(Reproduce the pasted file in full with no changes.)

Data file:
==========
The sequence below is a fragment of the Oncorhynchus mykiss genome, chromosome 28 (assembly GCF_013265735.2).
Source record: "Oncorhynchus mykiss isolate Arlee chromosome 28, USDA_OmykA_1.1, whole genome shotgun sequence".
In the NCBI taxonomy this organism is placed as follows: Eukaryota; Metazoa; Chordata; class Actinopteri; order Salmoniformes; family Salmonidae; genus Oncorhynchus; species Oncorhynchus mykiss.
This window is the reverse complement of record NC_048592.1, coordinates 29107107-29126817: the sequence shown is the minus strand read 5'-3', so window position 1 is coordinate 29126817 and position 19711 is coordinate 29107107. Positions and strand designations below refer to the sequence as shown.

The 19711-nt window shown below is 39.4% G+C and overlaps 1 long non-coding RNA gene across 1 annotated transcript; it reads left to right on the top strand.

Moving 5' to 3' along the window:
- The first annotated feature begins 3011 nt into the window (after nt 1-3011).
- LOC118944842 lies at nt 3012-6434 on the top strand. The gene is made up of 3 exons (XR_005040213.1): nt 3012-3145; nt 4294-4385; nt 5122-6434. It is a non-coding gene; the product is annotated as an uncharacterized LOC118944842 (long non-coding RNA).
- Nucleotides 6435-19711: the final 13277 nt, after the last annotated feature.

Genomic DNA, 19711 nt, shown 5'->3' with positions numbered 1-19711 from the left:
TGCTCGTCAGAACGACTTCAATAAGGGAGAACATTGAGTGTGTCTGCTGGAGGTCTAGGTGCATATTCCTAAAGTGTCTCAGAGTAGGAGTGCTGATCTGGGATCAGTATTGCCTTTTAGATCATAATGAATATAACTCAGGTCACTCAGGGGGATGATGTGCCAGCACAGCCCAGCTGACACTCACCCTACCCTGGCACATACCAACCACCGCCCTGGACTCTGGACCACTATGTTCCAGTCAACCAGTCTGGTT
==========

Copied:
The sequence below is a fragment of the Oncorhynchus mykiss genome, chromosome 28 (assembly GCF_013265735.2).
Source record: "Oncorhynchus mykiss isolate Arlee chromosome 28, USDA_OmykA_1.1, whole genome shotgun sequence".
In the NCBI taxonomy this organism is placed as follows: Eukaryota; Metazoa; Chordata; class Actinopteri; order Salmoniformes; family Salmonidae; genus Oncorhynchus; species Oncorhynchus mykiss.
This window is the reverse complement of record NC_048592.1, coordinates 29107107-29126817: the sequence shown is the minus strand read 5'-3', so window position 1 is coordinate 29126817 and position 19711 is coordinate 29107107. Positions and strand designations below refer to the sequence as shown.

The 19711-nt window shown below is 39.4% G+C and overlaps 1 long non-coding RNA gene across 1 annotated transcript; it reads left to right on the top strand.

Moving 5' to 3' along the window:
- The first annotated feature begins 3011 nt into the window (after nt 1-3011).
- LOC118944842 lies at nt 3012-6434 on the top strand. The gene is made up of 3 exons (XR_005040213.1): nt 3012-3145; nt 4294-4385; nt 5122-6434. It is a non-coding gene; the product is annotated as an uncharacterized LOC118944842 (long non-coding RNA).
- Nucleotides 6435-19711: the final 13277 nt, after the last annotated feature.

Genomic DNA, 19711 nt, shown 5'->3' with positions numbered 1-19711 from the left:
TGCTCGTCAGAACGACTTCAATAAGGGAGAACATTGAGTGTGTCTGCTGGAGGTCTAGGTGCATATTCCTAAAGTGTCTCAGAGTAGGAGTGCTGATCTGGGATCAGTATTGCCTTTTAGATCATAATGAATATAACTCAGGTCACTCAGGGGGATGATGTGCCAGCACAGCCCAGCTGACACTCACCCTACCCTGGCACATACCAACCACCGCCCTGGACTCTGGACCACTATGTTCCAGTCAACCAGTCTGGTT